Australia: rock art, petroglyphs, at Cutta Cutta and Kintore, Northern Territory, and in Tasmania, Victoria and South Australia

Italy: important finds from Grotta del Romito in Calabria, including the Ox graffiti

Magdalenian (16.000-10.000 BC)

16.000-14.000 BC

France: Lascaux cave cave paintings

Spain: cave paintings of Altamira

figurines of Parabitain horse bone found in Parabita, near Lecce in Puglia

15.000 - 11.500 BC

Germany: ivory figurines, branches and Gonnersdorf bone

13.000 BC

Japan: two pebbles engraved with busts of women; perforated stone disc

China: Antlers engraved with meandering designs

France: graffiti with depictions of humans, animals, symbols such as meanders and fingerprints in the Rouffignac cave, in the Dordogne

13.000 - 8.000 BC

Italy: engravings Romanelli cave in Puglia

10.000 BC

Japan: Jomon culture, the first pottery

Africa: Tassili, paintings stylistically similar to the art of Lascaux and Altamira

Upper Galilee: burial of the Shaman of Galilee near Mount Carmel

Chiozza statue, in Emilia Romagna, built on a yellowish fine-grained river sandstone pebble, a common rock of the Emilian Apennines.

Cave of the Genoese, Levanzo (Sicily)

Turkey: Göbekli Tepe, the oldest "temple" in the world

Mesolithic (10.000-8.000 BC)

9.000 BC

Switzerland: jet statue of Monruz, found in the canton of Neuchatel

Mesolithic figurine of the Shelter of Gabanin Trentino-Alto Adige, carved in bas-relief on a red deer horn support and Macomer figurinein local basaltic stone found in Macomer, in the province of Nuoro, Sardinia

Neolithic (8.000-5.000 BC)

7.500 BC

Central Ukraine: Early sacrificial burials, including horses

Southern Russia: The Yamna people of the middle Volga steppes domesticate horses

7.400-5.700 BC

Anatolia: Çatal Höyük, a sophisticated settled civilization

Turkey and Iran: very early metalworking; use of linen

India: numerous paintings and engravings

7.000-3.000 BC

Europe: Cultures Sesklo and Vinča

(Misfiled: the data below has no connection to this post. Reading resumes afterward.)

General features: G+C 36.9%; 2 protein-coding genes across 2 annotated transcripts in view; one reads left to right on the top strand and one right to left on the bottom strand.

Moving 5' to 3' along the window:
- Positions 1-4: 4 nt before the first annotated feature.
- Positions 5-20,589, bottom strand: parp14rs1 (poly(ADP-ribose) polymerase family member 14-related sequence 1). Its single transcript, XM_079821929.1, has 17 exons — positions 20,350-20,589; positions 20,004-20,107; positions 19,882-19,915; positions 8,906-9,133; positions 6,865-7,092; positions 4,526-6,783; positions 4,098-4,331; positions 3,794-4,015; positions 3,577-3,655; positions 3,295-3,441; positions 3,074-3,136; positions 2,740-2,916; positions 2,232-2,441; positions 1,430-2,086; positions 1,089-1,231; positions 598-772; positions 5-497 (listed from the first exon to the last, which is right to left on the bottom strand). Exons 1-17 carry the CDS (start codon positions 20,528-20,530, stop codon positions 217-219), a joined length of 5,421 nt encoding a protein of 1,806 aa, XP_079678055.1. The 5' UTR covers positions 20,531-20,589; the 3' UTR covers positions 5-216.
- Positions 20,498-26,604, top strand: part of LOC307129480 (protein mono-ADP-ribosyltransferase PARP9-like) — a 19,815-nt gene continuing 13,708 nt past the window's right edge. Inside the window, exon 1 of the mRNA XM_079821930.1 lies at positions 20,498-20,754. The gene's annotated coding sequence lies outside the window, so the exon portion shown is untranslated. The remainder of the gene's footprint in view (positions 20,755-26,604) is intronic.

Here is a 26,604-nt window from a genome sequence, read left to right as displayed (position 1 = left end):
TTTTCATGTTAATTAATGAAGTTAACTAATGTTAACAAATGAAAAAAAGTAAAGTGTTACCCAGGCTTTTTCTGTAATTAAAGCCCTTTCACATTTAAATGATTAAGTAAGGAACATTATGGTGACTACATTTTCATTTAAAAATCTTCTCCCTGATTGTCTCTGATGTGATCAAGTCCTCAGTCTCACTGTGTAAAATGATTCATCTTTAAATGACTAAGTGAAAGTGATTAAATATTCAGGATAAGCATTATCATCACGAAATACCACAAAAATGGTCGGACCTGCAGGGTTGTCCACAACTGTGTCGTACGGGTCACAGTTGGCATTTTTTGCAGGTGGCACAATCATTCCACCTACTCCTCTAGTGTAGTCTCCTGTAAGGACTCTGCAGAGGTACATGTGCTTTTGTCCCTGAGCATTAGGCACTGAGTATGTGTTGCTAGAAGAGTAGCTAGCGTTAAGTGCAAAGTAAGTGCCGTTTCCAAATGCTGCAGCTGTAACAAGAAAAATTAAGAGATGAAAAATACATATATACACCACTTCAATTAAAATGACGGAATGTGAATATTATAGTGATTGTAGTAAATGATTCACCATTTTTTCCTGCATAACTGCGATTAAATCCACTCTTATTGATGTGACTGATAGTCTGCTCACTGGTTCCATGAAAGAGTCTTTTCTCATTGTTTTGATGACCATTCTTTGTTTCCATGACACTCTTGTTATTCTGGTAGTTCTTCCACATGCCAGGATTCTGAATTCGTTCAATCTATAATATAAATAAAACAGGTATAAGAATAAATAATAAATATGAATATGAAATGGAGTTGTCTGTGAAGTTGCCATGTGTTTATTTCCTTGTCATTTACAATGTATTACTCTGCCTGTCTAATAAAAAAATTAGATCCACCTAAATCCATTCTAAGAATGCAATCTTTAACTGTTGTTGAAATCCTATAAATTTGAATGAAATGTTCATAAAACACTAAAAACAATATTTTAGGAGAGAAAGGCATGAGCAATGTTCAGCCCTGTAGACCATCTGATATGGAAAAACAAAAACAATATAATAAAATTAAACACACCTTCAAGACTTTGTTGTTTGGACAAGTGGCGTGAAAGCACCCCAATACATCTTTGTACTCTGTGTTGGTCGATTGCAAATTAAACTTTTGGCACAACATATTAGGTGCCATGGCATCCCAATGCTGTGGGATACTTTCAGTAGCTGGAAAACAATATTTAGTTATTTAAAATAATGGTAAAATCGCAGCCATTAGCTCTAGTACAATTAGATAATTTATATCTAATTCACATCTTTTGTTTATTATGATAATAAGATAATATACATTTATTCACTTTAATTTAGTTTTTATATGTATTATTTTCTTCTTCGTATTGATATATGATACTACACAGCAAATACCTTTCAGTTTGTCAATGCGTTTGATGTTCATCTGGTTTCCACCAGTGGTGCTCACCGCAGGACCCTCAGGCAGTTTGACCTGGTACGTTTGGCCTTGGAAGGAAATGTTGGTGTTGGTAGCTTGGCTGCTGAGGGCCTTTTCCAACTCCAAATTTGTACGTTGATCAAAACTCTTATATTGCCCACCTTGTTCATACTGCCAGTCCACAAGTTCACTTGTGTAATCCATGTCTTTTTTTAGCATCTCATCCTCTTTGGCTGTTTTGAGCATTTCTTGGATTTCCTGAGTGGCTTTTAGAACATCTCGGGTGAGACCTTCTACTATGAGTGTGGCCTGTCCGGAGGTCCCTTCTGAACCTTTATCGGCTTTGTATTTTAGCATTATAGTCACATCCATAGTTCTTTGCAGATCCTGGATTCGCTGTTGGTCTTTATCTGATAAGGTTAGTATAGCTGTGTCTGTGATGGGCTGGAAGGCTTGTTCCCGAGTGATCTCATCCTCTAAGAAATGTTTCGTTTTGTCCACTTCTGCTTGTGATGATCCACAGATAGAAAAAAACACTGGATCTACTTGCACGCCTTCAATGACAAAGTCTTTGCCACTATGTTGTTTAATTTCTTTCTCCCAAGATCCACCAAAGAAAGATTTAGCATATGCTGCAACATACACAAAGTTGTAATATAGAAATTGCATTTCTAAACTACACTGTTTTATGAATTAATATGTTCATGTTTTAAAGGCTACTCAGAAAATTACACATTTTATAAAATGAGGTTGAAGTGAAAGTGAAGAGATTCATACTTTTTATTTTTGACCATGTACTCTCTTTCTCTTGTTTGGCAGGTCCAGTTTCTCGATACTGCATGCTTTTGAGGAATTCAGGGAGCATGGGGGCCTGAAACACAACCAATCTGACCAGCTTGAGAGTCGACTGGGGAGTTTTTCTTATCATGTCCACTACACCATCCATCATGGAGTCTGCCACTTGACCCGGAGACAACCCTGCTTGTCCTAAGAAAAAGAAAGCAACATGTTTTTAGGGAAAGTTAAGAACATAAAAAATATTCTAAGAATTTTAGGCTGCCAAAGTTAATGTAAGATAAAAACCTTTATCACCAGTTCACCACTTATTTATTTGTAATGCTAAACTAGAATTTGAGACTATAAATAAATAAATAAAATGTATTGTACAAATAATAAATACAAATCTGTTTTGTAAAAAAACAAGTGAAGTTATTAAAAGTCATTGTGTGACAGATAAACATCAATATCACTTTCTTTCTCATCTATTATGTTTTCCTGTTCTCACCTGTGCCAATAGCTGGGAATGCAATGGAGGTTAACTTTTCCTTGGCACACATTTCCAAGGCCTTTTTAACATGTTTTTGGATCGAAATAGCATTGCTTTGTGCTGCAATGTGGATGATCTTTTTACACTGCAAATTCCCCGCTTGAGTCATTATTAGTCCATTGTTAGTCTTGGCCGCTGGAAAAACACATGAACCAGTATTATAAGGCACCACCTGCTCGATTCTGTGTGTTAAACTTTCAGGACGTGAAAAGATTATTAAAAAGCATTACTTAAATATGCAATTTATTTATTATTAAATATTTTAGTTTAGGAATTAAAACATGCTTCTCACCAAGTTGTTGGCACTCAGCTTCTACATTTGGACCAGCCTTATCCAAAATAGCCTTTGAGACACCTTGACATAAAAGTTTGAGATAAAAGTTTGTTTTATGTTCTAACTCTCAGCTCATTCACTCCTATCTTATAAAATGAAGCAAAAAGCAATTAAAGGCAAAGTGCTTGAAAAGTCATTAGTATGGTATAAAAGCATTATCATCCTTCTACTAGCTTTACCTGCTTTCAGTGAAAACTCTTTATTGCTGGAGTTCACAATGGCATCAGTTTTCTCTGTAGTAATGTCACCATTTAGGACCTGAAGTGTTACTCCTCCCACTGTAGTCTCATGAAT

statues of Favellaof the Court in Calabria and of Braccianoin green steatite in Lazio
Remains of female skeleton on Majella (Lama dei Peligni)

6.000-5.800 BC

Serbia: Culture of Lepenski Vir

5.750-5.250 BC

Italy: village of Raven Pass in Puglia the largest Neolithic village in Europe; terracotta figurines of Ripabianca of Monterado in the Marches and ceramic figurine of Pavolella cave In Calabria.

5.200 BC

Denmark: naturalistic engraved amber bear

5.200-5.000 BC

Italy: figurines of Gaban in Trentino-Alto Adige (the first made on deer bone plate and the second worked up boar's tooth) to terracotta figurine of Sammardenchia in Friuli-Venezia Giulia; in Central Italy culture of Ripoli; in southern Italy culture of Serra d'Alto

5.200-4.000 BC

Jordan: village of Teleilat al-Ghassul

4.500 - 4.300 BC

Early invasions of Europe by the Yamna warlike peoples, now known as Proto-Indo-Europeans, from the Volga steppes of southern Russia

statue of Vicofertilein ceramic body, found in the burial of a woman in Emilia-Romagna.

4.300 BC

Yugoslavia: Vinca culture ends

4.000 BC

Yugoslavia: three clay tablets with the first writing

Anatolia: Catal Huyuk is abandoned

4.000-3.400 BC

Italy: in Sardinia we witness the birth and development of the culture of Bonu Ighinu

Copper Age (3.500-2.200 BC)

3.600-2.500 BC

Megalithic temples of Malta

3.400-3.200 BC

Finish the Sesklo culture

Second invasion of Ancient Europe by the Maikop, warriors from the Pontic-Caspian steppes

Sumer: the first writing, the beginning of written history

3.200 BC

Ireland: passage tomb of Newgrange and Knowth

3.200-2.800 BC

Italy: the last manifestations of the Neolithic are located in Sardinia with the culture of Ozieri

3.000-1.800 BC

Crete: Minoan period, city of Knossos

2.500-2.200 BC

England: Avebury stone circles, including the Silbury Hill complex

Third invasion of Old Europe by the Yamna warrior people

Bronze Age (2.200-950 BC)

2.600 - 1.900 BC

Ireland: Beaker people and the end of the Irish Neolithic period
Russia: chariot with spoked wheels

Iron Age (950-700 BC)

April 21, 753 BC

Italy: founding of Rome

During the first millennium, the culture of warriors and domination established itself permanently in the Mediterranean area. A different story begins, which keeps the fragments of previous cultures like small precious stones in a destructive amalgam that invades the whole scene

Inspired and reworked by The invisible women of prehistory, three million years of peace, six thousand years of war, Judy Foster – Venexia (January 11, 2019)